Family violence is never okay. That’s why we support the NZ Government’s new Domestic Violence Victims’ Protection Bill. In fact, we even helped guide it.
The bill, which was passed by government last week, requires New Zealand employers to give victims of domestic violence up to 10 days paid leave from work, separate from their annual leave and sick leave. It also allows victims to request flexible working conditions and prohibits discrimination against them.
The Warehouse Group has already had a similar domestic violence policy in place since 2015 that provides affected team members with up to 10 days’ worth of paid leave and counselling support, as well as training for managers to help them support victims of domestic violence when they speak out.
The Warehouse CEO Pejman Okhovat said the safety of our people was paramount. “We recognise that we can play a significant role in helping to reduce family violence in our country. Our 12,000 employees are representative of the New Zealand population and if we can support them, then hopefully together we can make a real difference.”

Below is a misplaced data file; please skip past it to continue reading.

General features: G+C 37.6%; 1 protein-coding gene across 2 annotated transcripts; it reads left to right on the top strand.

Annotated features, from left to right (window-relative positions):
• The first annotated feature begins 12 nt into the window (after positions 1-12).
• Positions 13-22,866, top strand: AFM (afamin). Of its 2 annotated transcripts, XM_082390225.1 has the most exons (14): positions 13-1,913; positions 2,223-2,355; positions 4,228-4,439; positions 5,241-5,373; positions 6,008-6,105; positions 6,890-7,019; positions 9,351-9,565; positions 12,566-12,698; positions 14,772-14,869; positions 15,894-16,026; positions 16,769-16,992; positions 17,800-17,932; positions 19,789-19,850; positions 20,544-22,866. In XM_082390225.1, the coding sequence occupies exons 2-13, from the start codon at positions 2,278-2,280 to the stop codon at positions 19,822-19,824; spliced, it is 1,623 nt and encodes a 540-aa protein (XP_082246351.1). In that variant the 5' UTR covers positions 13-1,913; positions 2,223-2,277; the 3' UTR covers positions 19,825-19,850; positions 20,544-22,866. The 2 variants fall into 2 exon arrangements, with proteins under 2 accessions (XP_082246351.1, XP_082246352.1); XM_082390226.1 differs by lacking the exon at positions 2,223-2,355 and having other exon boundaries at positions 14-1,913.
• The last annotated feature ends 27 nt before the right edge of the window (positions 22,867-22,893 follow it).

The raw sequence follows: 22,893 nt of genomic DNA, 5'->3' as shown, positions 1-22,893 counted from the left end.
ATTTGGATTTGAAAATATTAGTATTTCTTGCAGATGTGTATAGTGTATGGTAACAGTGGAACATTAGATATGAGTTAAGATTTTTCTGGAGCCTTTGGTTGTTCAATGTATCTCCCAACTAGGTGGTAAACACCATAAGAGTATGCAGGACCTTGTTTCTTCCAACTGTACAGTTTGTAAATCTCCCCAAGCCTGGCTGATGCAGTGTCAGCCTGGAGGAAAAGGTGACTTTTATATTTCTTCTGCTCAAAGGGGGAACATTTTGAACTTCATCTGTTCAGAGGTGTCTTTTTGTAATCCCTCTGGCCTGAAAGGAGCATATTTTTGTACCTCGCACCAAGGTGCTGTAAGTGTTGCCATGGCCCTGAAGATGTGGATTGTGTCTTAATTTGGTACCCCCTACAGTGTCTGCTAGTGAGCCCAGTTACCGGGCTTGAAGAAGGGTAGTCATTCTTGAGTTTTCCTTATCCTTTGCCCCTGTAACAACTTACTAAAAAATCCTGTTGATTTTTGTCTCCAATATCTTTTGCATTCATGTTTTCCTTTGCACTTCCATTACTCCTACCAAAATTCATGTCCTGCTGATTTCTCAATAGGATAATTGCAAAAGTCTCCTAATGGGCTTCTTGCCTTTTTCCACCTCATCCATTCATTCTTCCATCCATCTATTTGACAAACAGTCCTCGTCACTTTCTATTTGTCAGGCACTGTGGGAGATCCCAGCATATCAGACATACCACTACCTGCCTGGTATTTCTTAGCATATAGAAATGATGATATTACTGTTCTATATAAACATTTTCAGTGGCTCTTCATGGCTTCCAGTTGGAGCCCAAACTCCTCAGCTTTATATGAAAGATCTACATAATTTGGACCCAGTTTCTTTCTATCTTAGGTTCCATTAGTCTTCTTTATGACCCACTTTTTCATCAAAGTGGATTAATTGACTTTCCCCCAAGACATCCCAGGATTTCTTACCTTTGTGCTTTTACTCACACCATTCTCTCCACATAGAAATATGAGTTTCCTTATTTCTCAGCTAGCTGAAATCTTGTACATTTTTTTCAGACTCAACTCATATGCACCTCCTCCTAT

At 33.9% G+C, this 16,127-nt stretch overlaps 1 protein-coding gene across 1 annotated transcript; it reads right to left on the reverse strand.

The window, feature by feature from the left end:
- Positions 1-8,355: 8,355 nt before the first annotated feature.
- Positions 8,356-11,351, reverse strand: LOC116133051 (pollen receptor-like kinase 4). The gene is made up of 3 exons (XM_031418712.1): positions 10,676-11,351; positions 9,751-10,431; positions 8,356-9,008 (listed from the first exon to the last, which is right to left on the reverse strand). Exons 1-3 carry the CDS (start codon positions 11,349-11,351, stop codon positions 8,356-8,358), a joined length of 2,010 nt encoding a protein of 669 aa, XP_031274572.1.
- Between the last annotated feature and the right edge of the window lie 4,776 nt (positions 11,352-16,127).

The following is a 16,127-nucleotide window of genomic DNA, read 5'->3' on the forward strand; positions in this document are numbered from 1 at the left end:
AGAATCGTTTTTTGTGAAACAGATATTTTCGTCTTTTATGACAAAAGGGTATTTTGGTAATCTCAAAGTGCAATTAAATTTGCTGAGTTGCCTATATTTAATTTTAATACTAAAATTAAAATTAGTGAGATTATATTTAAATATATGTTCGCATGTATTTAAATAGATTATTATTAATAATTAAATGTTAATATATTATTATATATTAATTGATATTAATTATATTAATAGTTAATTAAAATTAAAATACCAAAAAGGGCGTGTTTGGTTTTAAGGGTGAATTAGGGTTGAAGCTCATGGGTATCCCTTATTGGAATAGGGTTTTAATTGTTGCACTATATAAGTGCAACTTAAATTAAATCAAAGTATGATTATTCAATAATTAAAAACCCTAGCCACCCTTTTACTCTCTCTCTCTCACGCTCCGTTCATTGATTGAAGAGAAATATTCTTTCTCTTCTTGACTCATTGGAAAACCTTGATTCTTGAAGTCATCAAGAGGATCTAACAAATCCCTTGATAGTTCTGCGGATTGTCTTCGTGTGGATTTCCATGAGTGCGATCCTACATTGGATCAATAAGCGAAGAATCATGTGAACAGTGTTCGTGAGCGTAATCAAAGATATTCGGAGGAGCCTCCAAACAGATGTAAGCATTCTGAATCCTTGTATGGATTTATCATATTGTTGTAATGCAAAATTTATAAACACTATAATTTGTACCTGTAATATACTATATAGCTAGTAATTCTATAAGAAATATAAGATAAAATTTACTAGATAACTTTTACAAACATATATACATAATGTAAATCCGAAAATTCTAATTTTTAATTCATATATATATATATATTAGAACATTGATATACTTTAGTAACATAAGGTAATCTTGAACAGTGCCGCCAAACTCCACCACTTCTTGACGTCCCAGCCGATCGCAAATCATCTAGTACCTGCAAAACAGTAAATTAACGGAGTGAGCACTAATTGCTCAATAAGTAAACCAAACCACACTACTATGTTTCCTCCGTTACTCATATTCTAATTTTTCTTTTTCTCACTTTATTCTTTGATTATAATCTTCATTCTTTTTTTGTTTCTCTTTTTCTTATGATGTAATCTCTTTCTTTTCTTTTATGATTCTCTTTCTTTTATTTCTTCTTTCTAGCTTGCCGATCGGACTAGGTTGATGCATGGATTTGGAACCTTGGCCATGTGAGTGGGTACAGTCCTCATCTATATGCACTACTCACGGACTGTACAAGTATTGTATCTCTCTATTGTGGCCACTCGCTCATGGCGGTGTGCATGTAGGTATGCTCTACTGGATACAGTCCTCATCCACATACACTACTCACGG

In an interview with Maori Television, Okhovat encouraged other businesses to embrace the new law. “The real cost is the cost of not addressing this and bringing it to the surface and providing the support.”
Last month The Warehouse joined seven of NZ’s largest employers (TWG, ANZ, Progressive Enterprises, Vodafone NZ, Fonterra, Ricoh NZ, and EY) and the Human Rights Commission to draft a family violence policy template for all businesses to use if they wish to.
The model policy, which will be updated to meet the requirements of the Domestic Violence Victims’ Protection Bill, is available here.
Equal Opportunities commissioner Dr Jackie Blue said family violence doesn’t respect boundaries between home and the workplace. “With family violence being one of NZ’s most salient human rights issues, it is important that we all take responsibility to reduce this where we can. We are pleased to see businesses take up this challenge.”
No-one should ever feel frightened of their partner or someone else in their family. If you are experiencing family violence, please call the “It’s Not OK” helpline: 0800 456 450.